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Thread: monkey business

  1. #1
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    Default monkey business

    Do you know the origin of "monkey business " known as "fraud"? Is it because monkeys imitate something to fake others?

    KK99)The con man gets living cost doing monkey business everyday.

  2. #2
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    Default Re: monkey business

    Quote Originally Posted by keannu View Post
    Do you know the origin of "monkey business " known as "fraud"? Is it because monkeys imitate something to fake others?

    KK99)The con man gets living cost doing monkey business everyday.
    I've never heard fraud described as "monkey business". In addition to that, your sentence is not natural English.

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    Default Re: monkey business

    I adopted this sentence from a vocabulary book written by a Korean, and I can't tell if it's natural English or not, so I can't help but believe you.
    So is "monkey business" not a common expression even in North America like Canada? The writer lives in Canada.

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    Default Re: monkey business

    Monkey business is fine, but we don't 'do' monkey business. Monkey business is 'going on' usually.
    Last edited by 5jj; 25-Jan-2013 at 14:42. Reason: typo

  5. #5
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    Default Re: monkey business

    I corrected it on my own according to 5jj's advice.

    KK99)The con man gets living cost doing monkey business everyday.
    => The con man makes a living involved in monkey business everyday.

  6. #6
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    Default Re: monkey business

    Quote Originally Posted by keannu View Post
    I corrected it on my own according to 5jj's advice.

    KK99)The con man gets living cost doing monkey business everyday.
    => The con man makes a living involved in monkey business everyday.
    That's not what I advised! That is not English at all. We cannot talk about 'monkey business' as a way of earning a living. Here's how I might use it.

    Postules got that contract from the ministry, but I think there was some monkey business involved.

  7. #7
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    Default Re: monkey business

    I'm kind of frustrated after I came to know an example of my favorite vocabulary book is wrong, and I also doubt this sentence in the same book might be wrong as well.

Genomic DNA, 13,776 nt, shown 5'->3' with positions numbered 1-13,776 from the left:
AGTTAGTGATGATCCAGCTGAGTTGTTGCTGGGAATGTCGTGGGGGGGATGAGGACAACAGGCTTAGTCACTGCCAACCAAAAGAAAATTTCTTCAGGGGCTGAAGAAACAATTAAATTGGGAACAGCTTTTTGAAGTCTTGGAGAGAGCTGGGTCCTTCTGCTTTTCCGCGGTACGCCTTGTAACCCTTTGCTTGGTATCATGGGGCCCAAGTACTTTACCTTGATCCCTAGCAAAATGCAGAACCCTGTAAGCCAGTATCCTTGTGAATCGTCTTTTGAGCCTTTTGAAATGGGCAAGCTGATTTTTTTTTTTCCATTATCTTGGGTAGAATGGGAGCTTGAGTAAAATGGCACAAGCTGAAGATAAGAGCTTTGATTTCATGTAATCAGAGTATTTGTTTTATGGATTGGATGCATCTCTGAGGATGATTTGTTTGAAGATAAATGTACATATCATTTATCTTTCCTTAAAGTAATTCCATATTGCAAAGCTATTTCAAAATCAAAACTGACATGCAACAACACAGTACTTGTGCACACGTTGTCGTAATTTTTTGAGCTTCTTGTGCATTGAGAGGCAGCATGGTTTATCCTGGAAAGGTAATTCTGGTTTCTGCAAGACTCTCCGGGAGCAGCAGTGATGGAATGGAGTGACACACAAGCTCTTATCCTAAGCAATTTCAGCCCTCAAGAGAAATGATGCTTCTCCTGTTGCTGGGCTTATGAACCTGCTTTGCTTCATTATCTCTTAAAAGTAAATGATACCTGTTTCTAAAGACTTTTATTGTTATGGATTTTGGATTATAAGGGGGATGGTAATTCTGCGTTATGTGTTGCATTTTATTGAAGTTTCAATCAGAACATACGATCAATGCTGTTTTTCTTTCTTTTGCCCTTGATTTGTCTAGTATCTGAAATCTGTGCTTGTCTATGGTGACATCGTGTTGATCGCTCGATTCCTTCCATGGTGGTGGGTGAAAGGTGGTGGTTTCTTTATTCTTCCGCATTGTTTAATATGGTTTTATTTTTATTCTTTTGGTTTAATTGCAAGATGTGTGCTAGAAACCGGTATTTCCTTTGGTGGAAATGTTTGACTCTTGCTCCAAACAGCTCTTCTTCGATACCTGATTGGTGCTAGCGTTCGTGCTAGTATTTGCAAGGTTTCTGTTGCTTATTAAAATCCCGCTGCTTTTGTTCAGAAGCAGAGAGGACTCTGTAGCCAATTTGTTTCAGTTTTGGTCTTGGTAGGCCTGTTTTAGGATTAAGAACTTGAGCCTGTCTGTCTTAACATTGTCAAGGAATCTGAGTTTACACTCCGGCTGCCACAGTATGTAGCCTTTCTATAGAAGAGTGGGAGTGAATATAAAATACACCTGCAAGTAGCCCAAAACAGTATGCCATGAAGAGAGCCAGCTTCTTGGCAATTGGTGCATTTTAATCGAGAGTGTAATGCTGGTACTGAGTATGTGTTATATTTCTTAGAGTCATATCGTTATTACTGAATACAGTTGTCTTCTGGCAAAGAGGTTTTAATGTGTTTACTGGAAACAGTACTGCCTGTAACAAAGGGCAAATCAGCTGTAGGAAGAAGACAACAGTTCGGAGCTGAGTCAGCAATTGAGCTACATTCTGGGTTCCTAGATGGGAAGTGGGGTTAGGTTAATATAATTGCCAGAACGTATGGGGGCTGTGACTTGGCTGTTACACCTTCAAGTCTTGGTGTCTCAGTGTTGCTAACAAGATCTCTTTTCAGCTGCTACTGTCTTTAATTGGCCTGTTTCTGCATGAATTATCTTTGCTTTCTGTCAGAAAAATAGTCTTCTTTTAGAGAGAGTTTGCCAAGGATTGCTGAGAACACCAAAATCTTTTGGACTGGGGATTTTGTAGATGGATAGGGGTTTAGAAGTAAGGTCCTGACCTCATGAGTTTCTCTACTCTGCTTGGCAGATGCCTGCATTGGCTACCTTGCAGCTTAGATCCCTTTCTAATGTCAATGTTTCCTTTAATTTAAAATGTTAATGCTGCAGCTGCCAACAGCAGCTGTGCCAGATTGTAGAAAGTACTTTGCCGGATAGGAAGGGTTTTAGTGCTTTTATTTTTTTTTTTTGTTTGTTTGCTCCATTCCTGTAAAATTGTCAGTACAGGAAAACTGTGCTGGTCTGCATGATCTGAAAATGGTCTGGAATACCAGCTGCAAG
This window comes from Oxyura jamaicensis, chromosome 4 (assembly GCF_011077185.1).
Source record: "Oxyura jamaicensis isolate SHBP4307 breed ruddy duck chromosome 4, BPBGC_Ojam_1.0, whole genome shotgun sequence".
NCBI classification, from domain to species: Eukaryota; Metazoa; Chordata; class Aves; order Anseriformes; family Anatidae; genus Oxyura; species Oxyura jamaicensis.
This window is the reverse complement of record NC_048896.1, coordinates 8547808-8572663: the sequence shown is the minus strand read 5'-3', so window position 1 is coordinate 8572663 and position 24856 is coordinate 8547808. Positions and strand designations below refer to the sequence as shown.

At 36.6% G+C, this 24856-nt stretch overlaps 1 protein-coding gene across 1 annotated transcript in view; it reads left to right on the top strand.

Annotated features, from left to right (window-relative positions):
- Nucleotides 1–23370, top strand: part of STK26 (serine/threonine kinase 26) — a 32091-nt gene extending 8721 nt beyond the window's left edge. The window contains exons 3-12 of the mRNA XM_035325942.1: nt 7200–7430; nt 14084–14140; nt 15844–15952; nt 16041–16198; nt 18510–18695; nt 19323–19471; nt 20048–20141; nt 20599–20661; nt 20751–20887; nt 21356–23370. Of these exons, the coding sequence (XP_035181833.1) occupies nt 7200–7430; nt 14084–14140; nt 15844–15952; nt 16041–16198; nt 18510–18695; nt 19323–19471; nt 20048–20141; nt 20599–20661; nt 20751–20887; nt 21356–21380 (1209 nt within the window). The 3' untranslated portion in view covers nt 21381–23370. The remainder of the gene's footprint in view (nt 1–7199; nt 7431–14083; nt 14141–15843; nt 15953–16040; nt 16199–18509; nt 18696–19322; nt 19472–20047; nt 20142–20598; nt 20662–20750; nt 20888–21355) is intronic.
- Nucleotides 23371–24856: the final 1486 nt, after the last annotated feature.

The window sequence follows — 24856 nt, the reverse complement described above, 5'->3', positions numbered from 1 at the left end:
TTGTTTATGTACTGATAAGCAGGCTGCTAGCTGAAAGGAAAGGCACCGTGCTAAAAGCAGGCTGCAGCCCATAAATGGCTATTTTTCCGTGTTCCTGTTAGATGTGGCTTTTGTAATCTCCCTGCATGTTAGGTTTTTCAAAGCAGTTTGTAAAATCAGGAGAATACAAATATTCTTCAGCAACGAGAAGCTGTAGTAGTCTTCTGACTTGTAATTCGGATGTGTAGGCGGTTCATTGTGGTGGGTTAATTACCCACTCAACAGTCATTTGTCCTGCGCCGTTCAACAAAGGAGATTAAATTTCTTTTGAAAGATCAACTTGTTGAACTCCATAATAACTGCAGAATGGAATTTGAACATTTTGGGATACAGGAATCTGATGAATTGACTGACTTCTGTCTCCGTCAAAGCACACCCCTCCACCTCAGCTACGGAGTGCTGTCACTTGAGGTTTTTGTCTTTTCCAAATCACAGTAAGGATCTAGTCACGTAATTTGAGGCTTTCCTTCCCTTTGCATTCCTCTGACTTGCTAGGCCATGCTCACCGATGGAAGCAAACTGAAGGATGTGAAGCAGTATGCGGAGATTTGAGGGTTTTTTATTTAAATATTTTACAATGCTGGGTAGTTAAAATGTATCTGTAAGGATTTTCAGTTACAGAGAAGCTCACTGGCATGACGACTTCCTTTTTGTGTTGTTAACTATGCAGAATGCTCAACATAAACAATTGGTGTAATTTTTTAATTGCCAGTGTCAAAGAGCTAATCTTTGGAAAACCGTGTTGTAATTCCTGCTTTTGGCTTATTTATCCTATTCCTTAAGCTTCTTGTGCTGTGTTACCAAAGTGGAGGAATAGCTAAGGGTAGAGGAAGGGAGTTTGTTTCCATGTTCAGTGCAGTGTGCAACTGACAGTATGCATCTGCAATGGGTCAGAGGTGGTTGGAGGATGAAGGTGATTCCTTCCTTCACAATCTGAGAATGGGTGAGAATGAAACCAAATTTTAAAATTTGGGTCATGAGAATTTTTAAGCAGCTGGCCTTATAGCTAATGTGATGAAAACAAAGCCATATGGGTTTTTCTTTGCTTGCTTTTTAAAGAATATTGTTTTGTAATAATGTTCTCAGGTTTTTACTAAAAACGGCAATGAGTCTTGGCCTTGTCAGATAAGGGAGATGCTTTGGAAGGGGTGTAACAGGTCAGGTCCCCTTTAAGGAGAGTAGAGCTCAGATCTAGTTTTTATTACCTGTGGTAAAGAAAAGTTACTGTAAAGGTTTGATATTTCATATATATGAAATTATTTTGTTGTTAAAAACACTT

ex101) She was sent to prison for trying to corrupt a policeman (with money).
    This "corrupt" is used as the meaning of "buy someone to make him do what one wants by bribing him", but I'm not sure if it's a correct sentence.

  8. #8
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    Default Re: monkey business

    Quote Originally Posted by keannu View Post
    I'm kind of frustrated after I came to know an example of my favorite vocabulary book is wrong, and I also doubt this sentence in the same book might be wrong as well.

    ex101) She was sent to prison for trying to corrupt a policeman (with money).
    This "corrupt" is used as the meaning of "buy someone to make him do what one wants by bribing him", but I'm not sure if it's a correct sentence.
    "bribe" would be better.

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    Default Re: monkey business

    Keannu
    I agree with bhaisahab that, in this case, "bribe" would be simpler, and more specific - but that is not to say that "corrupt" is wrong. In cases of bribery involving the police or other authority figures, the noun "corruption" and the verb "to corrupt" are often used. So don't give up on your favourite vocabulary book just yet!
    I'm not a teacher of English, but I have spoken it for (almost) all of my life....

  10. #10
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    Default Re: monkey business

    I think one problem with using "to corrupt" is that the policeman may already be corrupt. One does hear "corrupt" for "bribe" in America, and I believe the usage exists even in American law. That's because police corruption is relatively rare in America. But there are countries where it's almost a certainty that every policeman was corrupted long before you ever met him.

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